Sunday, 29 July 2007

It isn't negative to challenge this unfairness

This has just been posted on Our Kingdom:

Mike Small (Lessons in Democracy and Self-Determination) makes some valid points about pushing forward the case for an English Parliament.

I firmly agree that the case for an English Parliament needs to be put in a way that demonstrates how good it would be for England. The Scottish Claim of Right was an incredibly powerful statement, loaded with intent and meaning, and clearly expressed what the whole movement for constitutional change in Scotland was all about. The English Constitutional Convention (ECC) has convened twice since its creation in 2004, and now boasts the support of leading Scottish-devolution campaigner, Canon Kenyon Wright. A similar “English Claim” has yet to be stated by the ECC, but seeing as our new Prime Minister, Gordon Brown, signed the Scottish Claim of Right- pledging that the interests of the Scottish people (not the British people) would be “paramount” in all his “actions and deliberations”, an English Claim of Right is surely soon to be made.

Mike’s point about icons and identity is also important. It is only since devolution that the English have really begun to question who we are and what it means to be English rather than British. A sense of English identity is and will continue to be a powerful factor in the campaign for justice for England. But it was only when Scotland and Wales began to re-assert their separate identities and demand political institutions to reflect this that people in England have done so. It’s in this point that something important must be recognised: demands for real devolution in England are a reaction to devolution elsewhere. It is because of this that the debate can appear to be negative; we are often calling for an English Parliament in the same breath as complaining about how we are missing out compared to the Scots. But don’t forget that it is not enough to just state that an England’s Parliament is England’s right- that would not convince the public. We have to validate our demands for an English Parliament by highlighting how England is disadvantaged by asymmetrical devolution. English students pay university fees (Scottish students do not), English cancer patients have to go without life-saving cancer drugs (Scottish patients do not), English pensioners often have to sell their homes to afford personal care (Scottish pensioners do not- the list goes on). If this means some people feel this is being negative, or even label us as “anti-Scottish”, they are missing the point. We in England feel aggrieved at the current state of affairs, and such blatant unfairness cannot go unchallenged.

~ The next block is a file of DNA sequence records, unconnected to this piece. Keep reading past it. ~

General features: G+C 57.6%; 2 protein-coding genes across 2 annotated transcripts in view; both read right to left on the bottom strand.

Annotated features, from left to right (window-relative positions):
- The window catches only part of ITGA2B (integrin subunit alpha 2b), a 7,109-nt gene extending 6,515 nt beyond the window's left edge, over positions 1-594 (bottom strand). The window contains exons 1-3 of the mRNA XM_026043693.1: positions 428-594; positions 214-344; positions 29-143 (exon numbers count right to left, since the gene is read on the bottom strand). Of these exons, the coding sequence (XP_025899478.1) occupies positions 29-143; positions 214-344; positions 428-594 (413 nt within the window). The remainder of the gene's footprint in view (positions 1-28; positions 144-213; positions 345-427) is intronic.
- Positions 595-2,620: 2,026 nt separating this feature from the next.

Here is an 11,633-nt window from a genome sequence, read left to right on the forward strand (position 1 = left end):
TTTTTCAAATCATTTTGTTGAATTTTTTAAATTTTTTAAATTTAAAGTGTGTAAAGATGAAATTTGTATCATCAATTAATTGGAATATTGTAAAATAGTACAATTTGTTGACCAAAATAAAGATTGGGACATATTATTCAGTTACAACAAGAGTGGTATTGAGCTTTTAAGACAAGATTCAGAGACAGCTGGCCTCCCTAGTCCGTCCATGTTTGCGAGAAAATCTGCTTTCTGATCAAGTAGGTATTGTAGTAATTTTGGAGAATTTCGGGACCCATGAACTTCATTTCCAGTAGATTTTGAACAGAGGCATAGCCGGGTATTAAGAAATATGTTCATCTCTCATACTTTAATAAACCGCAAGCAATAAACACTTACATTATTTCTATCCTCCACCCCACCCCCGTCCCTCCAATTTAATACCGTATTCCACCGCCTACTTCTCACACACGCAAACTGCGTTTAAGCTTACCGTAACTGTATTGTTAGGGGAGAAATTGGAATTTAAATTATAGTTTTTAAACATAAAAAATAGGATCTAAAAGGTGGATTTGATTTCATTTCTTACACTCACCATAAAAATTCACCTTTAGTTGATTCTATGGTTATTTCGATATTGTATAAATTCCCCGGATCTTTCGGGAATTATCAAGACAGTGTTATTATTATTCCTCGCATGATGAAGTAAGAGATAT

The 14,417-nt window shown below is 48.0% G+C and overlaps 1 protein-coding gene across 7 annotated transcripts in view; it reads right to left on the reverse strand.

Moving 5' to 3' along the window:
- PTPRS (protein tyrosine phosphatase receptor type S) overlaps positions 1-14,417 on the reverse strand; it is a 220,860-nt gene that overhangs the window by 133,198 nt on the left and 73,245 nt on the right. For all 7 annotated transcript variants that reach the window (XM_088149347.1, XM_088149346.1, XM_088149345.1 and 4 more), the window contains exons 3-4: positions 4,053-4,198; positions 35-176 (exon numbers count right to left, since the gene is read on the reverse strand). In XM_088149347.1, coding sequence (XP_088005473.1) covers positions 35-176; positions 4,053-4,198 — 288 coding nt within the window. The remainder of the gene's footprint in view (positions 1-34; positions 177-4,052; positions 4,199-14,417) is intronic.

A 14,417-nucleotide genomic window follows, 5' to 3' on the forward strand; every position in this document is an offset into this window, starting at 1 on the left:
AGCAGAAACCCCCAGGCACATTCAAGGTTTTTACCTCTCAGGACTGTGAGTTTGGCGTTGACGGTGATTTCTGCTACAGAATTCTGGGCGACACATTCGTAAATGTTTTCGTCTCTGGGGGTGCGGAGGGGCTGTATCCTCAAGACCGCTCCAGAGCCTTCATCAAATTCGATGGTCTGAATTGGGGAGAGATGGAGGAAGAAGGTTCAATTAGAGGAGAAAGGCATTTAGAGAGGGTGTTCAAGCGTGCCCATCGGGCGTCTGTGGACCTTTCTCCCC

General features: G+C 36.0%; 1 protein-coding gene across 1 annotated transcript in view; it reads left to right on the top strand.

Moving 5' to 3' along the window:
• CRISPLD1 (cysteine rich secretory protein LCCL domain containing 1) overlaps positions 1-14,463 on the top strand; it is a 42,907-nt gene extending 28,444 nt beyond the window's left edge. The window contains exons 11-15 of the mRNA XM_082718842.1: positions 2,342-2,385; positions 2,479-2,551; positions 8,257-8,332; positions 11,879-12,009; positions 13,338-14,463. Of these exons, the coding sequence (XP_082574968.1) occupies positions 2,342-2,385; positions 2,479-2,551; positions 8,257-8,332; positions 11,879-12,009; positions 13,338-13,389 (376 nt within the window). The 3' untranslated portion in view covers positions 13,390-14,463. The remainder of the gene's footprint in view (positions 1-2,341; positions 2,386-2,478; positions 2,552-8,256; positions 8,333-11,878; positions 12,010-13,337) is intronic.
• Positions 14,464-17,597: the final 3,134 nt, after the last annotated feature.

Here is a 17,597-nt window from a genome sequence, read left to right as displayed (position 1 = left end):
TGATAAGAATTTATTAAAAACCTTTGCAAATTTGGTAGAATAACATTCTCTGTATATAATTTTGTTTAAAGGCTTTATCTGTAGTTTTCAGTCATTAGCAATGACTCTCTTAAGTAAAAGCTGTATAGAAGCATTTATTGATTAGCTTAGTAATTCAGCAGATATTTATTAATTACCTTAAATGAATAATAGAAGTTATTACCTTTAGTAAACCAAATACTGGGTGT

At the second meeting of the English Constitutional Convention, Canon Kenyon Wright said that devolution in Scotland happened for two fundamental reasons: “First, because we rediscovered something about our own heritage… But second, because of things like the poll tax. In other words the Scottish people saw that measure after measure after measure was being imposed upon them against the manifest will of at least 80% of Scottish MPs and Scottish opinion”.

Devolution in England will undoubtedly be much the same

Get on to Our Kingdom and have your say.

Saturday, 14 July 2007

Boris for mayor?

I think it's more than likely that Boris will run for London Mayor, seeing as his Henley constituents have made it clear they support him.

Boris Johnson, as readers will know from previous posts, is very clued-up on English issues, such as how life-saving drugs are available free in Scotland but not in England

If he does run for Mayor, he has a great chance of winning. Depsite Ken's position, the Tories are the biggest single party on the Greater London Authority (GLA), running a minority administration. If they had just one more seat, they would be strong enough to block the Mayor's budget.

A Tory-controlled London would be a big step towards winning power at the next General Election, and the possibilty of implementing English Votes on English Matters (which we all know would fail, and would leave the Conservatives having to accept the idea of a proper English Parliament).

But Boris as London Mayor would also mean that London would become his focus. No more speaking-out on English issues, such as the Barnett Formula and cross-border unfairness in the NHS.

There's a lot at stake.